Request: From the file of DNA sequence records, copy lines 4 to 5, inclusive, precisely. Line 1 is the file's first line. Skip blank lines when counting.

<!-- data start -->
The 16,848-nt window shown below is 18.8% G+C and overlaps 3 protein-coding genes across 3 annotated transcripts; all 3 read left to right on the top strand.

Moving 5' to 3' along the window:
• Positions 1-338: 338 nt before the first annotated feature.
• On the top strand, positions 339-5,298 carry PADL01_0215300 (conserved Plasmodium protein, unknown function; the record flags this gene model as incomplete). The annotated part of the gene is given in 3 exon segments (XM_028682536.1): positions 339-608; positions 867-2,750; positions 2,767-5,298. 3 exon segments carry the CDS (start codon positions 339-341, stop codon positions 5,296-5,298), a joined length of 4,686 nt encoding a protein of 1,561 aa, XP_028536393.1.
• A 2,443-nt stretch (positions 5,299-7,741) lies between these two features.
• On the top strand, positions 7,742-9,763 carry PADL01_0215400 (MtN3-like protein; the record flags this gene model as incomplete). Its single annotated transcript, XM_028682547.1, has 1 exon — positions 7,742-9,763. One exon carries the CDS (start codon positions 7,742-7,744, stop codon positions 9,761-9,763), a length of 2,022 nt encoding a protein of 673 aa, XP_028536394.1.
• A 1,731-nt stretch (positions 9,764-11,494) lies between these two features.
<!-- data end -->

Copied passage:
• On the top strand, positions 339-5,298 carry PADL01_0215300 (conserved Plasmodium protein, unknown function; the record flags this gene model as incomplete). The annotated part of the gene is given in 3 exon segments (XM_028682536.1): positions 339-608; positions 867-2,750; positions 2,767-5,298. 3 exon segments carry the CDS (start codon positions 339-341, stop codon positions 5,296-5,298), a joined length of 4,686 nt encoding a protein of 1,561 aa, XP_028536393.1.
• A 2,443-nt stretch (positions 5,299-7,741) lies between these two features.